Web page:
“We have also been doing a lot of coiled tubing stimulation in the Gulf of Mexico from our Q4000 and Q5000 vessels, as of late,” David points out, citing again the decline of oil price as a reason for the heightened activity in this segment, as well as the larger ROI potential this form of stimulation offers to operators. “It is a riser-based operation that offers a higher level of backup to the client, and safety is always the most important thing in this area.” One of the most efficient technologies, developed by Helix, the riser-based intervention uses a high-pressure riser to contain the pressure during the intervention operation at lower costs for customers, largely thanks to the aforementioned IRS, which forms a direct connection from the intervention vessel to a subsea tree. “The system allows us to deliver subsea well access and well intervention work on wells from 80m to 3000m water depth. We also recently introduced a 15,000-psi version. Traditionally, it has only been possible to intervene on 15K wells by purchasing either a dedicated system, or by hiring an extremely expensive 15K rig,” David adds.
A strategic approach adopted by Helix saw the business join forces with other organisations and that benefitted not just the company, but all the other stakeholders in these partnerships. The group formed a powerful alliance with another main player in the oil and gas industry – Schlumberger, in 2015. OneSubsea, which is the latter’s daughter company has since been working with Helix to build jointly owned subsea equipment. “The incentive for OneSubsea is that it not only builds the equipment, but is also a 50 per cent stakeholder, which signifies a real transition from the traditional kind of OEM model, where the manufacturer builds something and then just sells it to operators. Now, in combination with Helix, OneSubsea builds, operates, and owns this equipment. The philosophy of everyone involved in this partnership is that we are working together towards the same end goal, which is getting the job done as quickly, efficiently and safely as possible,” David enthuses.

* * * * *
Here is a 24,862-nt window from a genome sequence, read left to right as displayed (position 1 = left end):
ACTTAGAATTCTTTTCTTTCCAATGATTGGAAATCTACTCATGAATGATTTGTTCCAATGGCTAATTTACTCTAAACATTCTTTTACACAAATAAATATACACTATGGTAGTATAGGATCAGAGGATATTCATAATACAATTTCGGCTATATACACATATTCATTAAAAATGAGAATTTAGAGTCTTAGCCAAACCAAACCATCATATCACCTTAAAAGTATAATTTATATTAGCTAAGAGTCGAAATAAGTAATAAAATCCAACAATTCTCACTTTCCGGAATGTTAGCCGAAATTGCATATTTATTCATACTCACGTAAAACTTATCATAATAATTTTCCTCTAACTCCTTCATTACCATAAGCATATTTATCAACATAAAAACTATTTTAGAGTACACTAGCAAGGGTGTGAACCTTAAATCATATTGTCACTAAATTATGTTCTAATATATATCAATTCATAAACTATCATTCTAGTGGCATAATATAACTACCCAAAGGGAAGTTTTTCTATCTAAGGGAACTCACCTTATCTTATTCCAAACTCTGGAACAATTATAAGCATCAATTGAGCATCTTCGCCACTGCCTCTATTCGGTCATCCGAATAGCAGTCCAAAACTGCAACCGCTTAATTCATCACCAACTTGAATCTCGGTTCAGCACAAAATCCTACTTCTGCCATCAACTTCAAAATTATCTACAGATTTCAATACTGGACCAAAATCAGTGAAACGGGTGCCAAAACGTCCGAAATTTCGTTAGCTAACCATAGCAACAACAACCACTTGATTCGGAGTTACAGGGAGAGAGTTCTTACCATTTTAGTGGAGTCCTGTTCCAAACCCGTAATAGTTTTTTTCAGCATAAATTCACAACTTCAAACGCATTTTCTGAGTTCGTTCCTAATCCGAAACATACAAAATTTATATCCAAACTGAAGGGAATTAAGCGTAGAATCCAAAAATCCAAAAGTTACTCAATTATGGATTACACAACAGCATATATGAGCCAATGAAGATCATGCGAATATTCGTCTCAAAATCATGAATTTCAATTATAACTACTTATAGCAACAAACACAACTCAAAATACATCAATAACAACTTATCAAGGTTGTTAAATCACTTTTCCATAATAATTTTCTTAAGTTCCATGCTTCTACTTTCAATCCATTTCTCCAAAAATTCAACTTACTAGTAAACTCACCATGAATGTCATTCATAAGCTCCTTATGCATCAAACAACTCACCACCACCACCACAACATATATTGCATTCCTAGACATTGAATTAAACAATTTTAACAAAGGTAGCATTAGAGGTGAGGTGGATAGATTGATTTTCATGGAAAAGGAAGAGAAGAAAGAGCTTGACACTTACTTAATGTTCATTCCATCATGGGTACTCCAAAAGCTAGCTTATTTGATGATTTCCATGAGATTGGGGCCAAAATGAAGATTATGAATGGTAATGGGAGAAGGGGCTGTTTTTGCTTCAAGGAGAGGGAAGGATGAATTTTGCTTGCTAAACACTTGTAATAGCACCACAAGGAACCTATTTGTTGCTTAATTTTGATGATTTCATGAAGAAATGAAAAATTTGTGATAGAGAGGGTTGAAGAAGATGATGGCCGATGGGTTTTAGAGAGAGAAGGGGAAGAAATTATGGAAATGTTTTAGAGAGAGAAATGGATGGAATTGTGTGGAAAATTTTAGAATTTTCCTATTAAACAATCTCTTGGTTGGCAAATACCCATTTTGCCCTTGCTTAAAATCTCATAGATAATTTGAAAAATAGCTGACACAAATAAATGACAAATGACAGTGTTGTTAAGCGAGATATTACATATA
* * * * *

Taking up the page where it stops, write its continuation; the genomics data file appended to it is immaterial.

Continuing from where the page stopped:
Providing an expert outlook on market conditions in the near future, he is confident that Helix will remain strong in the fields it already occupies, but also that the business can anticipate the opening of new opportunities in a number of geographical regions around the world in the years to come. “West Africa is a place that is of most interest to us. The maturity of the subsea and deepwater there, particularly in Nigeria and Angola, is getting to a point where the need for our services is becoming very compelling,” David states with certainty. “In recent history, there have been multiple seasonal projects during the winter, but it is still quite expensive for an operator to maintain a vessel throughout the whole year. Nevertheless, I expect to see dedicated well intervention vessels moving in full-time to the area very soon. The situation with the Asia-Pacific market is similar and we believe that the Malaysian, Indonesian and Australian markets will also become areas that would greatly benefit from our year-round presence.”
Helix Energy Solutions
Services: Subsea well intervention